Update: Automakers reported rising U.S. sales in September, with vehicles sold at a 17.8 million annual rate. That is a 4.7 percent increase from the 17.0 million annual rate of vehicle sales reported in August. The data is compiled by Autodata, from individual automakers’ sales figures, and released on the first business day of the month.
Auto sales plummeted during the recession, then rebounded strongly after 2010 with the auto industry bailout and economic recovery. Sales of cars and light trucks hit near-record levels in late 2015, peaking above an 18-million annual rate. Since then, sales have slowed a bit, hovering in the mid-17-million range.
Jeff Schuster, vice president for forecasting at LMC Automotive, which publishes a monthly sales forecast with J.D. Power, believes that sales are likely to continue at this pace for the next few years.
“As the market levels off — at a healthy rate, but not growing like it was — it’s going to be difficult if not impossible for all automakers to grow,” Schuster said. He pointed out that automakers have boosted cash incentives to move inventory off autodealers’ lots. The J.D. Power forecast reports that sales incentives hit $3,929-per-unit in September, surpassing the previous record of $3,753-per-unit in December 2008.
Schuster said a key challenge for automakers going forward is whether younger consumers will buy cars at levels comparable to previous generations. So far, they have fallen well behind.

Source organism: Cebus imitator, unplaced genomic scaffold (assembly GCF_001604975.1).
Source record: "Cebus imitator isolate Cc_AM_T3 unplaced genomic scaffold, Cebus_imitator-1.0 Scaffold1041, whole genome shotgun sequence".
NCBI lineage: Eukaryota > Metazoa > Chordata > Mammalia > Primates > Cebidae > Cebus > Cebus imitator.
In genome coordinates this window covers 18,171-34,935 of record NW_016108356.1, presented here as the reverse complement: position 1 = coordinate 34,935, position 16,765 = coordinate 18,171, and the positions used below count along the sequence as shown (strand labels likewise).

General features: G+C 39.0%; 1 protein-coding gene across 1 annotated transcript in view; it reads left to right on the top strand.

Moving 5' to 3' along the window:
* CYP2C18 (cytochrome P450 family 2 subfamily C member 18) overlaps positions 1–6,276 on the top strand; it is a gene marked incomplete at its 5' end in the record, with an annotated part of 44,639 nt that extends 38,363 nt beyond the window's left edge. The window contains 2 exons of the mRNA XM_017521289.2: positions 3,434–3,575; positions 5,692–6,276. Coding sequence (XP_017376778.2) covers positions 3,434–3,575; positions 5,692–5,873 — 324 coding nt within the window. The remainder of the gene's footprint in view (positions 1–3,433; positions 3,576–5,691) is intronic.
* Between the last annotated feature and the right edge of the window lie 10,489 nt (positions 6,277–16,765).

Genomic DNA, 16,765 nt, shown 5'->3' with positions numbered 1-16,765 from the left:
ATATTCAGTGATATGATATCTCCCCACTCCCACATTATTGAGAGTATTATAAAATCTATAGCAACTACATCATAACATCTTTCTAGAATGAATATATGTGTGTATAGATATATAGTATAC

Schuster believes this is partly because 20- and 30-somethings faced a recessionary job market when they entered the workforce, and many are now saddled with student loan payments and high rents. And he said many young consumers don’t want their own set of wheels right now, because of their urban lifestyle, other transportation options like cycling and Uber, and environmentalism.
Michelle Krebs, senior analyst at car-selling website AutoTrader, said her company’s consumer surveys suggest that most young people do plan to own a car eventually, once they’re earning enough to cover monthly car payments and insurance.
But beyond that, the future is much less clear, she said.
“As millennials form households, will they add the second car?” said Krebs. “That’s what baby boomers did, you know. They had fleets of cars.”
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